Experts list challenges to farming sustainability

Country lacks modern marketing strategy, food processing facilities

FE Report | Published: September 20, 2018 10:19:42 | Updated: September 21, 2018 15:13:21

FE file photo used only for representational purpose

Despite making tremendous progress in agro production, lack of a modern marketing system and food processing facilities still remained impediments to fully attaining agricultural sustainability in Bangladesh, experts said.

They said prudent policies, food processing research, commercialising agro-products, strengthening a value chain, implementing food safety regulation and reducing the communication gap between exporters and contract farmers are needed to expedite development in this sector.

They made the observations on Wednesday at a national policy dialogue on 'Enabling Environment for Agricultural Innovation', held under the 'Capacity Development for Agricultural Innovation Systems (CDAIS)' project.

Food and Agriculture Organisation (FAO) of the United Nations, Bangladesh Agricultural Research Council (BARC) and the Ministry of Agriculture jointly organised the event at the Bangabandhu International Conference Centre (BICC) in the capital.

Chairman of the Parliamentary Standing Committee on Ministry of Finance, Dr Md Abdur Razzaque, addressed the programme as the chief guest.

FAO's deputy representative in Bangladesh David W Doolan and first secretary of European Union (EU) delegation in Bangladesh Manfred Fernholz were also present at the programme, chaired by BARC Executive Chairman Dr Kabir Ikramul Haque.

In his speech, Abdur Razzaque said Bangladesh became self-sufficient in production of cereal which fulfils basic food demand.

However, the country still has a long way to go to ensure food and nutrition security for its people, he noted.

He stated that food security depends on three components - availability of food, access to food and proper processing and application of nutritious food.

The government has ensured availability of food in the country but it is a matter of concern whether all people have access or ability to buy that food, said the former food and disaster management minister.

To ensure the people's access to food, the government has been continuing vulnerable group feeding (VGF), test relief (TR) and food for work (kajer binimoye khaddo-Kabikha) under social safety net programmes, he mentioned.

"The challenge is to ensure food safety and raising people's awareness about eating nutritious food," he said.

Razzaque said in recent years the country has been seeing surplus production in poultry, fish and milk.

But the farmers aren't getting fair prices for their surplus production as the country still lacks food processing capacity, he said.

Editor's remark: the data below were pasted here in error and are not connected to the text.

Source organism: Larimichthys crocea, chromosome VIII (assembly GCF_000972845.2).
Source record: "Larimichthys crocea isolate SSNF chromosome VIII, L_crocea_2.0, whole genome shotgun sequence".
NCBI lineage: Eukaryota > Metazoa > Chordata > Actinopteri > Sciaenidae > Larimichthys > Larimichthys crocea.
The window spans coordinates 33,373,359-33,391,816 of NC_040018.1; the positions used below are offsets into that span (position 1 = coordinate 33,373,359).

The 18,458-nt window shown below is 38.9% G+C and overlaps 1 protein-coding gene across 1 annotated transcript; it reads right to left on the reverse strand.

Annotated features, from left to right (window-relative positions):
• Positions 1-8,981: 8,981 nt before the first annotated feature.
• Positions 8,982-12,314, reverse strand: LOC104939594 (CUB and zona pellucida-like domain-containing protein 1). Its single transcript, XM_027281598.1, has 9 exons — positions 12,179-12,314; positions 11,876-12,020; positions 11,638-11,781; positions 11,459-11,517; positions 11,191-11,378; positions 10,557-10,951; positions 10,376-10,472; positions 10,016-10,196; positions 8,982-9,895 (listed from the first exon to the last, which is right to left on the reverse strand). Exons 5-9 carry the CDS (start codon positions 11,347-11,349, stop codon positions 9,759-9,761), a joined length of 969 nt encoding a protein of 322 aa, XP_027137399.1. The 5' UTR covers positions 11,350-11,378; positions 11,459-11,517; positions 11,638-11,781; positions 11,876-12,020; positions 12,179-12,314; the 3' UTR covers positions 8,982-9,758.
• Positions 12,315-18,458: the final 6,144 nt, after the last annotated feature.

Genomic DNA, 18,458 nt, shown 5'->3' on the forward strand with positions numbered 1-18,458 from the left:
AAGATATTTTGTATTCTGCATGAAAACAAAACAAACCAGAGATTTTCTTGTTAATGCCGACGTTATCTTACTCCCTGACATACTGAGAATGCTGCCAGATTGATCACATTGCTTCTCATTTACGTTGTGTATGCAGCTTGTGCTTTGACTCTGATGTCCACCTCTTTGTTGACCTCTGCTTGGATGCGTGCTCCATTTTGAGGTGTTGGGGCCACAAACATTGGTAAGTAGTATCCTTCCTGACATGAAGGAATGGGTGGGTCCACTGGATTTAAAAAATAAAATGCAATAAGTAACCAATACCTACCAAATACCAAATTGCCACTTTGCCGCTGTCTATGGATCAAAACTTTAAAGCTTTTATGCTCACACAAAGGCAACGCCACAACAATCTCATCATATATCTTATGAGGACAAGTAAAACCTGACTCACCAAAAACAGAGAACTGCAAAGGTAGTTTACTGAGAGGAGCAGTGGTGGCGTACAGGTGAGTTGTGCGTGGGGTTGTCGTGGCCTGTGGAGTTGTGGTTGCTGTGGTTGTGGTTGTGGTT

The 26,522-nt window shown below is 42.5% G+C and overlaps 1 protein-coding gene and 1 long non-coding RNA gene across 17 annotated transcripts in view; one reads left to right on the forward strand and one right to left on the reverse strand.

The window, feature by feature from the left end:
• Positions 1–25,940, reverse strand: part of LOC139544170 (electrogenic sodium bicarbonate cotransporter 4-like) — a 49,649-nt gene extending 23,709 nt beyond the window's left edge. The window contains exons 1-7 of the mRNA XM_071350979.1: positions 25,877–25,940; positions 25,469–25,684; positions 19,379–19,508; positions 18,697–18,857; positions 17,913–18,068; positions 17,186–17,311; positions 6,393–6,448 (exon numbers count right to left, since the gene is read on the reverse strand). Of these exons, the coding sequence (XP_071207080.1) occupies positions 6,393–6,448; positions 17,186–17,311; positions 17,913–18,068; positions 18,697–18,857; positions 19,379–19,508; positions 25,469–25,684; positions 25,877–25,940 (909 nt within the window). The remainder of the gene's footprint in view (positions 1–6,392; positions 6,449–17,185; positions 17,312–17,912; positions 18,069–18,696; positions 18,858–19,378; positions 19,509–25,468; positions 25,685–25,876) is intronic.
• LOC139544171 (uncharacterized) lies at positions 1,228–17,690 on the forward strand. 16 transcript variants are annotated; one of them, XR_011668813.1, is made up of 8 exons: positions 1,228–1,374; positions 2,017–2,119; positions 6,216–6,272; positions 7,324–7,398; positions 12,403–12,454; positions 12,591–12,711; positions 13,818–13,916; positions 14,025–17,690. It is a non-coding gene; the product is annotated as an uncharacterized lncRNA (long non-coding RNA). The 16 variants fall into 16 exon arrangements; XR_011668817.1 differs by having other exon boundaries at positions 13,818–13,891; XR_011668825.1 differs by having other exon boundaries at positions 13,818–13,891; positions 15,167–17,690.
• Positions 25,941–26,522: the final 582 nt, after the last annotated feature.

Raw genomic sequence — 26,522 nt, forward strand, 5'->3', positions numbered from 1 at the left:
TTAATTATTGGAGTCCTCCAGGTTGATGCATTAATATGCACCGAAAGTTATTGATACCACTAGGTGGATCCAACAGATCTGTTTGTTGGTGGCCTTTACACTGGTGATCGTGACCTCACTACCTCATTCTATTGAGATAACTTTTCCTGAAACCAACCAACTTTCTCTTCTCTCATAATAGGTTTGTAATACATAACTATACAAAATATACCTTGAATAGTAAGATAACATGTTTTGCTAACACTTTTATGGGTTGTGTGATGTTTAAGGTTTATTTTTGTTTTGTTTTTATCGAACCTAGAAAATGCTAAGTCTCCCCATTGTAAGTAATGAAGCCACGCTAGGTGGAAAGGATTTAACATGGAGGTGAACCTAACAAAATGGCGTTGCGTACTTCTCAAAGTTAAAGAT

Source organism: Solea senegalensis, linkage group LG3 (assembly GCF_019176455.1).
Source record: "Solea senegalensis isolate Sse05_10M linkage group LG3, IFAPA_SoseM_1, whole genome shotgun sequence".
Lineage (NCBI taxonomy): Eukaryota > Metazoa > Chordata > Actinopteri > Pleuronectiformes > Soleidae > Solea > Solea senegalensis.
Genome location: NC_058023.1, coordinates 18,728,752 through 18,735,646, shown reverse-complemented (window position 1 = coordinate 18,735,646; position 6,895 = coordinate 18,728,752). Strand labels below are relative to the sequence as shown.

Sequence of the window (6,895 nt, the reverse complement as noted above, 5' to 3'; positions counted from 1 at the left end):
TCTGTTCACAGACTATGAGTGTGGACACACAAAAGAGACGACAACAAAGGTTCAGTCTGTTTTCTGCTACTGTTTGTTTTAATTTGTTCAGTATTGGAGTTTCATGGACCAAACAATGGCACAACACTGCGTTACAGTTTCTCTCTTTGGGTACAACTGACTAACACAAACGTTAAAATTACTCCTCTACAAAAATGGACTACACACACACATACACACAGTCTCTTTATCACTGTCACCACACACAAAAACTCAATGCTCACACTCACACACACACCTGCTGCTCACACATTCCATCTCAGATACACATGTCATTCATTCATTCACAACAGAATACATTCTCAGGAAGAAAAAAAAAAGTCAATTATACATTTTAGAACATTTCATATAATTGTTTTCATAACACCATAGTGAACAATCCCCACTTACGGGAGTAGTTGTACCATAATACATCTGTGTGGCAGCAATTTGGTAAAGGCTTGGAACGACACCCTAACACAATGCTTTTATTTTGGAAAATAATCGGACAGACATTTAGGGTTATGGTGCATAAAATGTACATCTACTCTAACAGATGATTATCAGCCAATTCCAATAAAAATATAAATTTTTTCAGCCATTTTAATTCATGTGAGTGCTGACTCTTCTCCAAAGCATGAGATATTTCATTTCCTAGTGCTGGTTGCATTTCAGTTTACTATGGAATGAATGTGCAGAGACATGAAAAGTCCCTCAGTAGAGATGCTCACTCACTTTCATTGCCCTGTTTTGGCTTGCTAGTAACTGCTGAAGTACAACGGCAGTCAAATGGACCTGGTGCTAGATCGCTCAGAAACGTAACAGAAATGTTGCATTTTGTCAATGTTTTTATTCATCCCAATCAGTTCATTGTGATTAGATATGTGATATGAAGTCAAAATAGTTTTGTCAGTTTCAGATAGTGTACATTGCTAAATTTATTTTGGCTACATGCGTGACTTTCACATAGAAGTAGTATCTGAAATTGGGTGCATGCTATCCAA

Talking about lack of innovation in the country's agriculture, he said: "It's not true that the farmers of the country aren't innovative, they are quite innovative ... the problem lies in marketing strategy and processing."

Addressing the programme, Manfred Fernholz said around 50 per cent of the US $700 million given or pledged to Bangladesh by the EU within 2014 to 2020 is meant for ensuring food and nutrition security.

Emphasising on taking a holistic approach for food security, he said apart from strengthening food value chain, EU has been working on attaining sustainability in food and nutrition security in the country.

The CDAIS project is focused on the development of five agricultural products - fish, poultry, tomato, mango and pineapple.

Talking about the project, CDAIS country project manager Dr Nasreen Sultana told the FE, regarding export of mango, contract farmers are not getting fair prices for their produce due to a communication gap with the exporters, use of unregulated chemicals and lack of preservation.

She noted that specific licensing for each type of poultry business is needed to ensure that the prices of day-old chicks, feed and medicine remained within the buying capacity of the poultry sector entrepreneurs.

To boost fish export, Dr Sultana said good aquaculture practice is a must to enter international market.

The FAO in collaboration with BARC and Agrinatura, a European consortium of agricultural researchers and universities, is implementing the CDAIS project in Bangladesh.

The project aims at improving the capacity of value chain actors, enabling environment to promote agricultural innovation to improve rural livelihoods and income.

CDAIS is a global project funded by the European Union (EU) that has been in implementation phase in eight countries.

Additional Secretary of Agriculture Ministry Md Nazrul Islam and CDAIS lead technical officer Dr Karin Nichterlein also attended the programme.

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